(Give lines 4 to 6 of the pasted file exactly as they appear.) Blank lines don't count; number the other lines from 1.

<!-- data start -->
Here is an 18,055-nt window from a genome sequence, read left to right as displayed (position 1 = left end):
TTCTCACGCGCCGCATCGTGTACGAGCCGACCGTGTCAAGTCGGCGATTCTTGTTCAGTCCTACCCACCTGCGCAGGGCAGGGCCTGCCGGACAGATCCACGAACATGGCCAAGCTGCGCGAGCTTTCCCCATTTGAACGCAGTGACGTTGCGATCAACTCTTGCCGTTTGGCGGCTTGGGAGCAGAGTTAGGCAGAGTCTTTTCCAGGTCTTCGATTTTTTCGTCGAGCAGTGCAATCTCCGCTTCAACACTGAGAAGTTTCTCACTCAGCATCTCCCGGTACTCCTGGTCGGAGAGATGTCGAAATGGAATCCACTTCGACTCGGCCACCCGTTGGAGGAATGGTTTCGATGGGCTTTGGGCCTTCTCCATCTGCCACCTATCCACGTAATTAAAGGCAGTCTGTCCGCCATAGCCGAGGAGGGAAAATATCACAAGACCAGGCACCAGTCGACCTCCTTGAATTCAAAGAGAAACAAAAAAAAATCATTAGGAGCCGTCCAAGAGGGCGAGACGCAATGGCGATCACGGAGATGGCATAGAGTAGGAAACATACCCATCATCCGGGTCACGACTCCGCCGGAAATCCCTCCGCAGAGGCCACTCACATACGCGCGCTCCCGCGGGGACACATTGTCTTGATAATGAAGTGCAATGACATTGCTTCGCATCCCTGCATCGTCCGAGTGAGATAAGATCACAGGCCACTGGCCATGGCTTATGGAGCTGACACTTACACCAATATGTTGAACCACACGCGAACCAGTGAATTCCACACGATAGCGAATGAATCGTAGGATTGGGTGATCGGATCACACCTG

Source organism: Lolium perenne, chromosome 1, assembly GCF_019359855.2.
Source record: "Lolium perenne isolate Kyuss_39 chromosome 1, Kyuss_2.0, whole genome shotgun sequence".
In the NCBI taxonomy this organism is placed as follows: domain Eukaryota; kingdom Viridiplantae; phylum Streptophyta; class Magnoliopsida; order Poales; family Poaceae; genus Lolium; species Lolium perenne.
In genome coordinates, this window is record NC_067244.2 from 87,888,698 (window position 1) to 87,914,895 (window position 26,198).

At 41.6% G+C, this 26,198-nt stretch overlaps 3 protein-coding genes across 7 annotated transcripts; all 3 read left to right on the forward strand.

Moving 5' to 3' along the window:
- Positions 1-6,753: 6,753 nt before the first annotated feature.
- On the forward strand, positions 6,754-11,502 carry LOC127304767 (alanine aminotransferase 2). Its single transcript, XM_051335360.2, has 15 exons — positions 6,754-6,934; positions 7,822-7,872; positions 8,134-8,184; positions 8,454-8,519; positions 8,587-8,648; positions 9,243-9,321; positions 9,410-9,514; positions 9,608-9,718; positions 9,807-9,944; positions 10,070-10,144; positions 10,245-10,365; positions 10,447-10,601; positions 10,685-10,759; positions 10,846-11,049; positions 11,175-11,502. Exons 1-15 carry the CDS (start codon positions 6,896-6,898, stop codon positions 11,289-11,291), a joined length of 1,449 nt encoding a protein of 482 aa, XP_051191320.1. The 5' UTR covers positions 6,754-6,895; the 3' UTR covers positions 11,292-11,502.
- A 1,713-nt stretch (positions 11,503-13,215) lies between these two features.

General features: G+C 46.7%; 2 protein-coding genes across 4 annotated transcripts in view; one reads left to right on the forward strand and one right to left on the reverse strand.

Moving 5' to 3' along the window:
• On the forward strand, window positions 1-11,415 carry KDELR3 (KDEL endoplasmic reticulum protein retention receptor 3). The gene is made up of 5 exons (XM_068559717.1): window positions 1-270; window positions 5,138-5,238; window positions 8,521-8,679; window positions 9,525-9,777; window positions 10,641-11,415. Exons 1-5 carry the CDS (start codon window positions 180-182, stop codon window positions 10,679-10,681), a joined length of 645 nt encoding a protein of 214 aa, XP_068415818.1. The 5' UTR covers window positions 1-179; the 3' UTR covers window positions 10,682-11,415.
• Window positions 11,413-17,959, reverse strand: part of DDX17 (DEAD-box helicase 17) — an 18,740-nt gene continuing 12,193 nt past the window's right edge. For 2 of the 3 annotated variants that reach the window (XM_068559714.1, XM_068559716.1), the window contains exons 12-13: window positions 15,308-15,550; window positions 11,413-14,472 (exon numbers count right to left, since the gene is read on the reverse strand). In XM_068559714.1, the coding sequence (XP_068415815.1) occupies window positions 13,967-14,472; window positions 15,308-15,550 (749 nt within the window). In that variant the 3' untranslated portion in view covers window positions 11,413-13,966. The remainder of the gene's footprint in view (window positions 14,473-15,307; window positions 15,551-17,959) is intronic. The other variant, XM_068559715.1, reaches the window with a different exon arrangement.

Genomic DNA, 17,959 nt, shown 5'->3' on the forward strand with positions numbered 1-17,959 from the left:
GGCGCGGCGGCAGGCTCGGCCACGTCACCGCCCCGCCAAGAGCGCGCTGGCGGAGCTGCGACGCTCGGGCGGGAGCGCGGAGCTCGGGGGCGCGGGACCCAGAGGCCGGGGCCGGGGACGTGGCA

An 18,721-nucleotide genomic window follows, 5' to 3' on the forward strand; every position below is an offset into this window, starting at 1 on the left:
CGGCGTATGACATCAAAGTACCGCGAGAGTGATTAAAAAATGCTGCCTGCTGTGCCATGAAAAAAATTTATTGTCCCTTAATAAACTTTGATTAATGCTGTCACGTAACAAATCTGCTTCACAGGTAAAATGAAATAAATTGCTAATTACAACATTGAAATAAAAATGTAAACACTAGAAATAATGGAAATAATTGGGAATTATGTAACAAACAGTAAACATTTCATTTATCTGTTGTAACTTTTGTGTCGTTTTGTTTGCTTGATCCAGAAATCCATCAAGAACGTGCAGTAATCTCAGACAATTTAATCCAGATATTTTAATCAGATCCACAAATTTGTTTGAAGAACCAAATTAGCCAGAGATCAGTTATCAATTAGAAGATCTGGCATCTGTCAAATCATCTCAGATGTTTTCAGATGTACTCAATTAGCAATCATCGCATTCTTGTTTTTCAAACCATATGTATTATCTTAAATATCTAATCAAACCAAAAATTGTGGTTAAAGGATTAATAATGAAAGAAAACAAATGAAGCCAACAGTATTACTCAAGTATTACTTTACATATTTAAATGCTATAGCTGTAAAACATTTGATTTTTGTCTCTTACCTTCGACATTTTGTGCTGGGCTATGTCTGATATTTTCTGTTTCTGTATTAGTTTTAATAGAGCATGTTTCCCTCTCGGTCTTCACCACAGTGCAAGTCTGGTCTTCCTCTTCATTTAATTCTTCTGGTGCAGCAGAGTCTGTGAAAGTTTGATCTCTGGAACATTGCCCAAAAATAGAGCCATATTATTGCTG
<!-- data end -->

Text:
Source record: "Lolium perenne isolate Kyuss_39 chromosome 1, Kyuss_2.0, whole genome shotgun sequence".
In the NCBI taxonomy this organism is placed as follows: domain Eukaryota; kingdom Viridiplantae; phylum Streptophyta; class Magnoliopsida; order Poales; family Poaceae; genus Lolium; species Lolium perenne.
In genome coordinates, this window is record NC_067244.2 from 87,888,698 (window position 1) to 87,914,895 (window position 26,198).